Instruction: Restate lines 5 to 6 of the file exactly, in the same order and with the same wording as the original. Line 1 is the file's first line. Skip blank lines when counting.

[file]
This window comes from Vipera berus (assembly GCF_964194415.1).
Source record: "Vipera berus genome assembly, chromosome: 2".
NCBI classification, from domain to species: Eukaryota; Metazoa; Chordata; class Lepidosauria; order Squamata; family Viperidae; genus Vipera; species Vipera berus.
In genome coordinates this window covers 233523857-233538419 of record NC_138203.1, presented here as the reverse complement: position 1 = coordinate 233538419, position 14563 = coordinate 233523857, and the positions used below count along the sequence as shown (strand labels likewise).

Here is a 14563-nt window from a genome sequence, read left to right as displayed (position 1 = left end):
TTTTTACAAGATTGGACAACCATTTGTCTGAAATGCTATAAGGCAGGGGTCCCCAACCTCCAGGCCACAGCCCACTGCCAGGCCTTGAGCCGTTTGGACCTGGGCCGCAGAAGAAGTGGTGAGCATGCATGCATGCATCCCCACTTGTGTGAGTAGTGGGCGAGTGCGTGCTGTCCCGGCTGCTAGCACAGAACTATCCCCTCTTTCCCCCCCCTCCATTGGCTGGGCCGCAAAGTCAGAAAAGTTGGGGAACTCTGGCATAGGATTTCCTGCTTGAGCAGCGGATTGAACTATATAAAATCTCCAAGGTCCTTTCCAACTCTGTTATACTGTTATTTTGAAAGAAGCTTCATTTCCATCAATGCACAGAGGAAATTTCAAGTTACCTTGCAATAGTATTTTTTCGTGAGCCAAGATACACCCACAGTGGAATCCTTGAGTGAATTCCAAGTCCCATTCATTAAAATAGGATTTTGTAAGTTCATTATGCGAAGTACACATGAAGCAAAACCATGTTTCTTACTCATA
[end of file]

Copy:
Here is a 14563-nt window from a genome sequence, read left to right as displayed (position 1 = left end):
TTTTTACAAGATTGGACAACCATTTGTCTGAAATGCTATAAGGCAGGGGTCCCCAACCTCCAGGCCACAGCCCACTGCCAGGCCTTGAGCCGTTTGGACCTGGGCCGCAGAAGAAGTGGTGAGCATGCATGCATGCATCCCCACTTGTGTGAGTAGTGGGCGAGTGCGTGCTGTCCCGGCTGCTAGCACAGAACTATCCCCTCTTTCCCCCCCCTCCATTGGCTGGGCCGCAAAGTCAGAAAAGTTGGGGAACTCTGGCATAGGATTTCCTGCTTGAGCAGCGGATTGAACTATATAAAATCTCCAAGGTCCTTTCCAACTCTGTTATACTGTTATTTTGAAAGAAGCTTCATTTCCATCAATGCACAGAGGAAATTTCAAGTTACCTTGCAATAGTATTTTTTCGTGAGCCAAGATACACCCACAGTGGAATCCTTGAGTGAATTCCAAGTCCCATTCATTAAAATAGGATTTTGTAAGTTCATTATGCGAAGTACACATGAAGCAAAACCATGTTTCTTACTCATA